Jennifer is currently undertaking a part-time practice-led PhD, which she began in September 2016. Her doctoral studies are supervised by Edward Hollis (ECA), Helen McCormack (GSA), and Geoffrey Mann (ECA). Her research is concerned with exploring how craft and design process of re-making/reconstruction can be used as a means to reinterpret and gain new perspectives on historical objects. The project proposed will demonstrate how the act of making can be used as an effective research methodology, offering new ways of understanding, interpreting and experiencing the complex/layered histories of public buildings. 

Jennifer is a co-founder of the design research collective Making Enhanced. The collective is made up of 12 designers and design historians with backgrounds in architecture, design, jewellery, history and ceramics. Together, their research spans across the politics of governmental architecture, spatial ownership, heritage and domestic rituals. 

Through this collective they pair up designers and historians with similar research interests and support them to work collaboratively towards a shared purpose.

The collective's objective is to use this collaborative framework to produce work that introduces new audiences to alternative, critically-informed ways of experiencing their environment. They are creating live projects working in a real context. The collective launched in the form of a 'work in progress' at the Saatchi Gallery as part of Collect Open 2015. Other events have been hosted at the Royal College of Art at which industry experts were in attendance. This event helped to inform the next stage, which will focus on public engagement.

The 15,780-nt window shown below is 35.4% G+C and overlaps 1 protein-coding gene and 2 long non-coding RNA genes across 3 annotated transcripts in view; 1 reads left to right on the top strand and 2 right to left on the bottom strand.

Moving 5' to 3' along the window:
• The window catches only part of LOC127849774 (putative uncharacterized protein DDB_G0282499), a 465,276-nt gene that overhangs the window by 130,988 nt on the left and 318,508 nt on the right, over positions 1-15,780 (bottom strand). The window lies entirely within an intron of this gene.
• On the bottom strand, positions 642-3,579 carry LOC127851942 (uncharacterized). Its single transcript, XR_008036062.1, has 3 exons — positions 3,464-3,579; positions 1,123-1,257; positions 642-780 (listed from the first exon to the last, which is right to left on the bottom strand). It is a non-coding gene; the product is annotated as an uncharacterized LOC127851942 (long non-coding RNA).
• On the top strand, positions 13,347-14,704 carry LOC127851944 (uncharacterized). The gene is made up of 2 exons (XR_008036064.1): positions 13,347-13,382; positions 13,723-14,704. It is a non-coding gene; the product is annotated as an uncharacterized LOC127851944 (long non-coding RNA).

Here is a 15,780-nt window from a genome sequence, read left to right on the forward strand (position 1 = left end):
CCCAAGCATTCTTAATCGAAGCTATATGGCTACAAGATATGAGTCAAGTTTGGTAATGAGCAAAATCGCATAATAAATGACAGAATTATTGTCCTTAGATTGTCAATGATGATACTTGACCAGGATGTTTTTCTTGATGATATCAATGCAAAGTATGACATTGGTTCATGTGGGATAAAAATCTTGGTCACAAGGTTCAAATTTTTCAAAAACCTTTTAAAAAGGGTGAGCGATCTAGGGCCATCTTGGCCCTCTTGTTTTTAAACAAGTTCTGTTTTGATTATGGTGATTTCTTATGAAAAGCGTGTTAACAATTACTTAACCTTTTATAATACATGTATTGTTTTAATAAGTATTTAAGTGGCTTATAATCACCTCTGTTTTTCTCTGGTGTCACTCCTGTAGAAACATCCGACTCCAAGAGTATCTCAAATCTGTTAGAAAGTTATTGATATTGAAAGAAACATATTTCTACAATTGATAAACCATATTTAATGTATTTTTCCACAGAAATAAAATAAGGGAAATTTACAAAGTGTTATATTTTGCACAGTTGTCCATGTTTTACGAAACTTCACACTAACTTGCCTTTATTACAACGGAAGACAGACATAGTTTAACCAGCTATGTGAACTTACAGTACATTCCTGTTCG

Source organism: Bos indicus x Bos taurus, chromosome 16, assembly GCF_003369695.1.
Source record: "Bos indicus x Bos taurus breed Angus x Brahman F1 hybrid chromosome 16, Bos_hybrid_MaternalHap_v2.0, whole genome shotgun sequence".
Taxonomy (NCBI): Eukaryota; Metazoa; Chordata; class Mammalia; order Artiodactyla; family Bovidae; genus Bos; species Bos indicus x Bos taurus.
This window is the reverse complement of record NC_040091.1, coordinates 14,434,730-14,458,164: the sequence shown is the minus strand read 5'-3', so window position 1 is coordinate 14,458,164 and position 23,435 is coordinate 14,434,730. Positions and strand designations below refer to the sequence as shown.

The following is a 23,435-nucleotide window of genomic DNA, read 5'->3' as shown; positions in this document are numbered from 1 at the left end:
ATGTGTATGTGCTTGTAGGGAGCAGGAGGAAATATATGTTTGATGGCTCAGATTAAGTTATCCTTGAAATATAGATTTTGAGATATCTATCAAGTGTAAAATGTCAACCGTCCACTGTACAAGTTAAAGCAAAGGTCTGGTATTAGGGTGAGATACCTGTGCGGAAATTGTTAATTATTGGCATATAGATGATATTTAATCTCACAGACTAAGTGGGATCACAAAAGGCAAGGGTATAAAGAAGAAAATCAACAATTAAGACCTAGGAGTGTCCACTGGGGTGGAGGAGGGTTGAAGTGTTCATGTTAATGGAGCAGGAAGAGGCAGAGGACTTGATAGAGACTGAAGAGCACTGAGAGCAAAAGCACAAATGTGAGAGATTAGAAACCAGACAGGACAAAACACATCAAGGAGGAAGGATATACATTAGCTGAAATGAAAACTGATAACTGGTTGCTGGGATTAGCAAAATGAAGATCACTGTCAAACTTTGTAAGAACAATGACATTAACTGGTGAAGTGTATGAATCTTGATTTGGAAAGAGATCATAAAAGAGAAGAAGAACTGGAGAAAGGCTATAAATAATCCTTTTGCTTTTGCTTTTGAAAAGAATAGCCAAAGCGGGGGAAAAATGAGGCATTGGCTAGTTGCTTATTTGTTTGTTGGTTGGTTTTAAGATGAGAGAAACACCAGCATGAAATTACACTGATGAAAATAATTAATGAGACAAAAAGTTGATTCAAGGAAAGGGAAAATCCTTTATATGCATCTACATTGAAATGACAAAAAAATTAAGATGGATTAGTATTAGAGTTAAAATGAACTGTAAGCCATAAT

Jennifer Works in partnership with Design Historian Soersha Dyon who works at the Institute of French History in Paris. They are currently working with historians at the National Archives in London to reimagine/recreate the 'Period Room' museum model through contemporary design and making processes using 16th century probate inventories from the British Reformation.


  • Goldberg, M (Senior Curator of Early Historic and Viking collections, NMS), Gray, J, Maxwell, M. The interplay of digital and traditional craft: re-creating an authentic Pictish drinking horn.  Included in 'CAA 2015 KEEP THE REVOLUTION GOING'
  • S. Campana, R. Scopigno, G. Carpentiero & M. Cirillo (eds) 2016. 2 vols, pp. 1182. Oxford: Archaeopress. ISBN 9781784913389 (Peer-reviewed paper, first delivered at the Computer Applications and Quantitative Methods in Archaeology, Annual Conference Siena, Italy 2015)
  • Bottomley, S. & Gray, J. (2014). Beneath the Surface: Digital craft borderlands in education. In K. Bunnell & J. Marshall (Eds.), All Makers Now, International Conference, Falmouth University, 2014. ISBN 978-0-9544187-9-3
  • Gray, J, Maxwell, M. (2014). Design Archaeology: bringing a pictish drinking horn to life. In K. Bunnell & J. Marshall (Eds.), All Makers Now, International Conference, Falmouth University, 2014. ISBN 978-0-9544187-9-3


Jennifer delivered three papers at 'All Makers Now?' Conference with Autonomatic Research Group at Falmouth University, 2014.

She delivered a joint paper with Dr Mhairi Maxwell on the recreation of a Pictish drinking Horn at IICA7 - 7th International Insular Art Conference, National University of Ireland, Galway, 2014. The same paper was presented at Computer Applications and Quantitive Methods in Archaeology, Annual Conference Siena, Italy 2015.

She delivered a joint paper with Soersha Dyon on Practices of making, collecting and re-enacting art and design at the 'Material Culture in Action' Conference, GSA 2015.

Jennifer is assisting Dr Helen McCormack and Dr Anne Nellis Richter to convene a series of papers and a panel discussion for the annual conference at the Courtauld Institute of Art and King's College London, April 2018. Jennifer will also be presenting a paper on her own research in relation to the session subject: 'Looking Out and In: Reflecting and Reimagining Historical Interiors from Contemporary Viewpoints'.

Current PhD students